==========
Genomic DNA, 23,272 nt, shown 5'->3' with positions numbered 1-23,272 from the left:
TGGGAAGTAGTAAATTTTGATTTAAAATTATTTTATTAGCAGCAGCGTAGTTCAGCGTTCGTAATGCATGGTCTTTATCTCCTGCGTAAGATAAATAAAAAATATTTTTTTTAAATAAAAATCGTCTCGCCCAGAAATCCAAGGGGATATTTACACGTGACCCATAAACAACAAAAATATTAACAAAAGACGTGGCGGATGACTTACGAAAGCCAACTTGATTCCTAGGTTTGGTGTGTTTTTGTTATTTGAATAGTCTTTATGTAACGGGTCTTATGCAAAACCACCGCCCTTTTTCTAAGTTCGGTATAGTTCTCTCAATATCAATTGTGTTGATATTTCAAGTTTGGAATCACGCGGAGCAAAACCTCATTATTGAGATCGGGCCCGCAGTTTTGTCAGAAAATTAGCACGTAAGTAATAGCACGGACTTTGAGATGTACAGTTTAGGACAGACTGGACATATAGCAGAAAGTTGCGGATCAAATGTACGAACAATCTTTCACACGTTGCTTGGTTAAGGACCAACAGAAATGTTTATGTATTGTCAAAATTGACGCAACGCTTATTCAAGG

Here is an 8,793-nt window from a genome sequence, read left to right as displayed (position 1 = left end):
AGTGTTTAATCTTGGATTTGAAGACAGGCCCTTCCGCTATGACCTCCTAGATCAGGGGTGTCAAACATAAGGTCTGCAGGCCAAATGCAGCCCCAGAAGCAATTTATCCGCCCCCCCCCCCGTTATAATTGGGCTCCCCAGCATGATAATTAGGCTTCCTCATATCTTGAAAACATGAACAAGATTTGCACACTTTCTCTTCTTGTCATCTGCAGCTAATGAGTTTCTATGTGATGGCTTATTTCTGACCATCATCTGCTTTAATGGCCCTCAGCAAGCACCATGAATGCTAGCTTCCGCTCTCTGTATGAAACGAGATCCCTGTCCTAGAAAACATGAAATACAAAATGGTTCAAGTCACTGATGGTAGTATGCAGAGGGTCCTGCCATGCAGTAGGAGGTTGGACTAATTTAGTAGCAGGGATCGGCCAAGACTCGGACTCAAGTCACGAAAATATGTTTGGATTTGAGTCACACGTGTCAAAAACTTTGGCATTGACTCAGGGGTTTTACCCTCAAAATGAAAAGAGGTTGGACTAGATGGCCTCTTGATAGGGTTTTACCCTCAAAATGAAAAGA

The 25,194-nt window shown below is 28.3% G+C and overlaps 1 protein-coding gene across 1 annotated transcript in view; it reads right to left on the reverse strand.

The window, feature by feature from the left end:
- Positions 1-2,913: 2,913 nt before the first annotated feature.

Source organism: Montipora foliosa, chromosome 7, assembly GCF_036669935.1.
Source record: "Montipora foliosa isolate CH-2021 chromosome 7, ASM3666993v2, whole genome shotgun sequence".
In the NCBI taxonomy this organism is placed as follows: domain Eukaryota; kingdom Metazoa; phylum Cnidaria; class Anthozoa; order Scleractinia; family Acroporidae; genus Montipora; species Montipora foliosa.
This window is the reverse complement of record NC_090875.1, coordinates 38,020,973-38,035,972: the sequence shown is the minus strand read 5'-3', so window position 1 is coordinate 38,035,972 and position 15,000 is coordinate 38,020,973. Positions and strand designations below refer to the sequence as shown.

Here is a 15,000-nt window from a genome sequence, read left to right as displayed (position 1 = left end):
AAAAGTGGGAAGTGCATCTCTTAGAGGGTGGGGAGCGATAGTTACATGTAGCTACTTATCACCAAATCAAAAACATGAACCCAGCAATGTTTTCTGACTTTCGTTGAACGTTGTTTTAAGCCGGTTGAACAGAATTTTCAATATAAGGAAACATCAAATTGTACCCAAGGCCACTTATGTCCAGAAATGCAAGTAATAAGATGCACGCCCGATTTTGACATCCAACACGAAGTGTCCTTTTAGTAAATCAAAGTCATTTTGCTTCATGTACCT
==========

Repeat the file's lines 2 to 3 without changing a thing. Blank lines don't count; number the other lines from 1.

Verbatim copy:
TGGGAAGTAGTAAATTTTGATTTAAAATTATTTTATTAGCAGCAGCGTAGTTCAGCGTTCGTAATGCATGGTCTTTATCTCCTGCGTAAGATAAATAAAAAATATTTTTTTTAAATAAAAATCGTCTCGCCCAGAAATCCAAGGGGATATTTACACGTGACCCATAAACAACAAAAATATTAACAAAAGACGTGGCGGATGACTTACGAAAGCCAACTTGATTCCTAGGTTTGGTGTGTTTTTGTTATTTGAATAGTCTTTATGTAACGGGTCTTATGCAAAACCACCGCCCTTTTTCTAAGTTCGGTATAGTTCTCTCAATATCAATTGTGTTGATATTTCAAGTTTGGAATCACGCGGAGCAAAACCTCATTATTGAGATCGGGCCCGCAGTTTTGTCAGAAAATTAGCACGTAAGTAATAGCACGGACTTTGAGATGTACAGTTTAGGACAGACTGGACATATAGCAGAAAGTTGCGGATCAAATGTACGAACAATCTTTCACACGTTGCTTGGTTAAGGACCAACAGAAATGTTTATGTATTGTCAAAATTGACGCAACGCTTATTCAAGG

Here is an 8,793-nt window from a genome sequence, read left to right as displayed (position 1 = left end):